Today, computer security resembles an arms race: the bad guys constantly find new ways to break in, and being safe requires staying one step ahead of them in cutting off avenues of attack. This strategy is simply too risky and too expensive in the long run. In this talk, I will argue that we need to address security at a much more fundamental level, and I will show how re-designing operating systems, network protocols, and hardware can provide a solid foundation for building applications in a way that eliminates or radically reduces vulnerabilities.
Much of the challenge in building secure applications stems from the fact that real systems are constantly evolving, and that most programmers are not security-conscious, resulting in code rife with bugs that cause security vulnerabilities. Instead of trying to fix all code, this talk will argue that we should protect data, by controlling how it can move through the system. The key insight is that data protection cuts across layers: any piece of data in an application can also be viewed as memory or files by the OS, or as physical pages by the hardware. Consequently, even data in buggy applications can be protected by the OS or by hardware, despite the latter two being at a much lower level of abstraction.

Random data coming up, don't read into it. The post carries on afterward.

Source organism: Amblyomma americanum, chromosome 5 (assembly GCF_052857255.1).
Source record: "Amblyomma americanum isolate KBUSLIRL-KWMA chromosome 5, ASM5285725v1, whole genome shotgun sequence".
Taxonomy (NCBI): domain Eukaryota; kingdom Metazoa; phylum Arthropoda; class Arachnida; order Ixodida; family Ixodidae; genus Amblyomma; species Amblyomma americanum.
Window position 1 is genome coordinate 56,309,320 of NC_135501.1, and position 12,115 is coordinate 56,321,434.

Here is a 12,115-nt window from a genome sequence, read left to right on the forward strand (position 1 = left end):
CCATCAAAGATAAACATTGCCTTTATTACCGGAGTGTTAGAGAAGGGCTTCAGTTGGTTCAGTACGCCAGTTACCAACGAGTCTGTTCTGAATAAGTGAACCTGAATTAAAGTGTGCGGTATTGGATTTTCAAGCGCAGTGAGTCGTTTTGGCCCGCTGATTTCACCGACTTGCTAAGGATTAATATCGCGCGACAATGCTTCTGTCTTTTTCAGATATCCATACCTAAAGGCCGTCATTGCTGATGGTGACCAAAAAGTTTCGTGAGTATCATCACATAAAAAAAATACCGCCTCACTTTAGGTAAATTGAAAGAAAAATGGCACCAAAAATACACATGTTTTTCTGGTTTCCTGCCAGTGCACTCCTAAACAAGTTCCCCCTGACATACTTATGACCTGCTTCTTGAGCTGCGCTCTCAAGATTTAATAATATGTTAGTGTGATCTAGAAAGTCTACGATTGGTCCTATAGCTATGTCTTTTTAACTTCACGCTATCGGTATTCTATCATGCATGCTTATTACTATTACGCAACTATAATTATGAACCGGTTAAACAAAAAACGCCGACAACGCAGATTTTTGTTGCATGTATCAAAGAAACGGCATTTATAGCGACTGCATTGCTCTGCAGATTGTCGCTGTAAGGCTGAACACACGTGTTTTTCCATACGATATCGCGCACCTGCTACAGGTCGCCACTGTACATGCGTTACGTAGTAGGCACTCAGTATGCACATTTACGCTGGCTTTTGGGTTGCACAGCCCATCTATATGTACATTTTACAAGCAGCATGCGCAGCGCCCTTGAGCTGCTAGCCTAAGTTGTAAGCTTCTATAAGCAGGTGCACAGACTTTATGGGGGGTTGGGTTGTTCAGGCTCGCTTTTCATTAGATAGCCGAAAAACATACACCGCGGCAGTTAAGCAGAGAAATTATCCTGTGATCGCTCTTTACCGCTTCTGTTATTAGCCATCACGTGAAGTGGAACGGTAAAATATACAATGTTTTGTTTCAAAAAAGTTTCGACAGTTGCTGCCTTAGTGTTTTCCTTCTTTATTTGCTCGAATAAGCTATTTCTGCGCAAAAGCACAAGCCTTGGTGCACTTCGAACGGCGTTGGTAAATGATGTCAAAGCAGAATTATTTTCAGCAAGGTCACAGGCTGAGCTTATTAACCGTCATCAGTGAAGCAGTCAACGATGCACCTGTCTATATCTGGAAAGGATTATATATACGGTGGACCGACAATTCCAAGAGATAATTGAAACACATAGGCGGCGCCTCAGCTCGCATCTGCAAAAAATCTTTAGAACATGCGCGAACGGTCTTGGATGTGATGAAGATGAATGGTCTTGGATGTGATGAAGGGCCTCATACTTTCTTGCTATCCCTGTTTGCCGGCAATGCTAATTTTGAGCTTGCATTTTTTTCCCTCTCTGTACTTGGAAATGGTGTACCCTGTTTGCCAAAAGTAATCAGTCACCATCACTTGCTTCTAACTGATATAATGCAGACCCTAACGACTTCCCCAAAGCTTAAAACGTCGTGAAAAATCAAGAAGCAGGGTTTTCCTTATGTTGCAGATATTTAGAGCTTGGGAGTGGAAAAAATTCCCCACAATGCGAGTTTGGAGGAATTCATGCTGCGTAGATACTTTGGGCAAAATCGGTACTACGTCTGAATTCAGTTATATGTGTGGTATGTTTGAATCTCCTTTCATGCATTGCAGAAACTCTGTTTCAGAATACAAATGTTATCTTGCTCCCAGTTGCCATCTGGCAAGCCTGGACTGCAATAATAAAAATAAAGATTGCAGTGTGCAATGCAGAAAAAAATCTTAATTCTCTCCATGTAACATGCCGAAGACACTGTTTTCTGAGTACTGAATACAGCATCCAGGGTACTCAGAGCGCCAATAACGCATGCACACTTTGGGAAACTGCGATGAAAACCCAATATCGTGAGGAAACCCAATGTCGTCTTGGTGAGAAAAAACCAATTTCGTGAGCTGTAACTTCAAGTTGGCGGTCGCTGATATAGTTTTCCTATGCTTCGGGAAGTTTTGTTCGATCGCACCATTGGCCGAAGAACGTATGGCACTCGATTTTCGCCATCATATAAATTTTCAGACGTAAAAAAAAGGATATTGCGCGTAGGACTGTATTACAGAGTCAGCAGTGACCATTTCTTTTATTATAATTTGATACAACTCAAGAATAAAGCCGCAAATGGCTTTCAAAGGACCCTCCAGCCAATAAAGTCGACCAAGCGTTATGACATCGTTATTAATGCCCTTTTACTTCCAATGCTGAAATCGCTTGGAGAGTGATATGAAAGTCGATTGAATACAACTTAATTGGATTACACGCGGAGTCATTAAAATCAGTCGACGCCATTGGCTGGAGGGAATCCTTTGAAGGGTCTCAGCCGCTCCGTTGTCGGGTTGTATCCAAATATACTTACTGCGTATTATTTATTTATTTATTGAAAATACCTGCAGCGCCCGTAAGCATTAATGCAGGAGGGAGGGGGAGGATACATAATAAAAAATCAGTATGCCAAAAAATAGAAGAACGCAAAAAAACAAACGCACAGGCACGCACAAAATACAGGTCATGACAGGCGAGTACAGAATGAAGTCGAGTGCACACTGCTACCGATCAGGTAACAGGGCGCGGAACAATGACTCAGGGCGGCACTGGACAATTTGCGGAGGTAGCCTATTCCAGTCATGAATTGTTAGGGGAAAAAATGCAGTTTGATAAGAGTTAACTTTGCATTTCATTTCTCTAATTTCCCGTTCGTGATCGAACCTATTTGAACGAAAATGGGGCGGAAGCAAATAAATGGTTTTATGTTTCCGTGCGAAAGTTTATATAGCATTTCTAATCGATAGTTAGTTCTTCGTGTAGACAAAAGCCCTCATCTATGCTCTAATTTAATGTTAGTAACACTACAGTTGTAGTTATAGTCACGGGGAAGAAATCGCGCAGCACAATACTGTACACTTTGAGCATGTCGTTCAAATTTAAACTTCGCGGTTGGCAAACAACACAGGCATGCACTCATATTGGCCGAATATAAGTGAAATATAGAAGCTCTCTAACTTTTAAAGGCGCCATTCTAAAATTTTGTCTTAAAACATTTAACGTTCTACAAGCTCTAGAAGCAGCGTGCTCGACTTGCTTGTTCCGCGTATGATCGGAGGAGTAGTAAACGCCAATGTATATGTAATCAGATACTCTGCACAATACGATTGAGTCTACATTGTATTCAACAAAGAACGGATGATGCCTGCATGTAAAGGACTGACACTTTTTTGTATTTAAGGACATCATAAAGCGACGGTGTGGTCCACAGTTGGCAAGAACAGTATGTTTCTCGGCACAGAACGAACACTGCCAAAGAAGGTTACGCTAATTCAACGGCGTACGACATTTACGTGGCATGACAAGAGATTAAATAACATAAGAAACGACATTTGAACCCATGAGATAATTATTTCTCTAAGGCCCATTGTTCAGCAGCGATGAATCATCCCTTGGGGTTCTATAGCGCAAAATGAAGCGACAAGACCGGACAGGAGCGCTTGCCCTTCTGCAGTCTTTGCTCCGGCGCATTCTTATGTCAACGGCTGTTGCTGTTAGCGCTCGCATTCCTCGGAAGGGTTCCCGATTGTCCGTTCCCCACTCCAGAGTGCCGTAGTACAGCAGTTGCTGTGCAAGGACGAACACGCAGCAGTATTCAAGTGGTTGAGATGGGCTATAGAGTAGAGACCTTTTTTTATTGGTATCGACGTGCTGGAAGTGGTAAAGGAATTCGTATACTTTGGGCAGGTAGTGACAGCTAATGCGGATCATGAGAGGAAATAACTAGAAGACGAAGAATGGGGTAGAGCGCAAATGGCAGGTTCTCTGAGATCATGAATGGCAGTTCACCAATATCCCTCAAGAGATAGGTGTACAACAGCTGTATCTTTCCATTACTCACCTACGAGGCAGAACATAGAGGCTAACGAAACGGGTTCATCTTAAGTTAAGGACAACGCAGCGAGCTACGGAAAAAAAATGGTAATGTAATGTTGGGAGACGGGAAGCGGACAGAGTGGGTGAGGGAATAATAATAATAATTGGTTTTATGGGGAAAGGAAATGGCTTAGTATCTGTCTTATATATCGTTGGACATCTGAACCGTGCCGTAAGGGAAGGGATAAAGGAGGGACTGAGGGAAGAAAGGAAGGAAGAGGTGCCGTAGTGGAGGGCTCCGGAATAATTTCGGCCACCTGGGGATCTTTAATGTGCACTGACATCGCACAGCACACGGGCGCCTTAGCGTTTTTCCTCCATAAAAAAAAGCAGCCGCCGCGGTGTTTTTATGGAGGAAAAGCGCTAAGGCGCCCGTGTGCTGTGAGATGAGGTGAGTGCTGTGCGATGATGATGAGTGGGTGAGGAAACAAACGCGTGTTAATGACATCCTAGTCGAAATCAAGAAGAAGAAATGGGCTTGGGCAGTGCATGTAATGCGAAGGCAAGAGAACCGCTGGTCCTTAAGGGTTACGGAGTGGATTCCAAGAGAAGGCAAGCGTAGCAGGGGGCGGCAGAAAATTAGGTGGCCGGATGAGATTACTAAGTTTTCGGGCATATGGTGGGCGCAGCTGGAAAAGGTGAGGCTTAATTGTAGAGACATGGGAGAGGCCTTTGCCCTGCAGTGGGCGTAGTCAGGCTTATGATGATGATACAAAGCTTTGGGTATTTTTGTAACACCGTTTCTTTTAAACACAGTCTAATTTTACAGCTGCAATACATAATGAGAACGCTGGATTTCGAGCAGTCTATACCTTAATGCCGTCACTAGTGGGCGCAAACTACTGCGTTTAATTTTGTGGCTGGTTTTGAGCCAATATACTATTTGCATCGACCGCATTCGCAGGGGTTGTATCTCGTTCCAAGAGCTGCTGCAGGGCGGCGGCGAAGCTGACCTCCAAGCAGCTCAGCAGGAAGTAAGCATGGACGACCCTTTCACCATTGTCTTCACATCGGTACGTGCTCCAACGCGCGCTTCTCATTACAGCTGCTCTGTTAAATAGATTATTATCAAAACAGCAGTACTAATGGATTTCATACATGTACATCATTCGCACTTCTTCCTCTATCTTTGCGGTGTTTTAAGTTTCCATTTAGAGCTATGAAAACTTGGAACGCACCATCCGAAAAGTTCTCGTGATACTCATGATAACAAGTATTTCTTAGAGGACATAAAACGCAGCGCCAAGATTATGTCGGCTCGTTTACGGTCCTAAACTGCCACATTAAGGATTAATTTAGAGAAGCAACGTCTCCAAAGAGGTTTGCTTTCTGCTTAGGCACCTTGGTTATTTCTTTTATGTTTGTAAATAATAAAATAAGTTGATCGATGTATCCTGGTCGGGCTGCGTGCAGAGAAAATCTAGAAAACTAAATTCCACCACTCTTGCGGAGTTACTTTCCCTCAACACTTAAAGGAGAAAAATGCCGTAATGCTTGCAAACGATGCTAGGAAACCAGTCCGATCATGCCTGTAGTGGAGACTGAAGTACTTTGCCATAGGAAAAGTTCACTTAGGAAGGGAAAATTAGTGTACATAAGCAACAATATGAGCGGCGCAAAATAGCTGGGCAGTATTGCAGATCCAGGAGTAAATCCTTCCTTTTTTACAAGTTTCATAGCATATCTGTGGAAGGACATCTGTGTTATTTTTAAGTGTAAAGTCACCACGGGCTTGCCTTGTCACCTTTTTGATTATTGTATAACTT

In particular, I will first describe how a low-level information flow control mechanism can be provided by a small OS kernel, hardware, or network protocol, and then show how the same mechanism can be used throughout the system to enforce security policies ranging from those traditionally found in Unix to those that can ensure the privacy of user data in a web server built from largely untrusted code.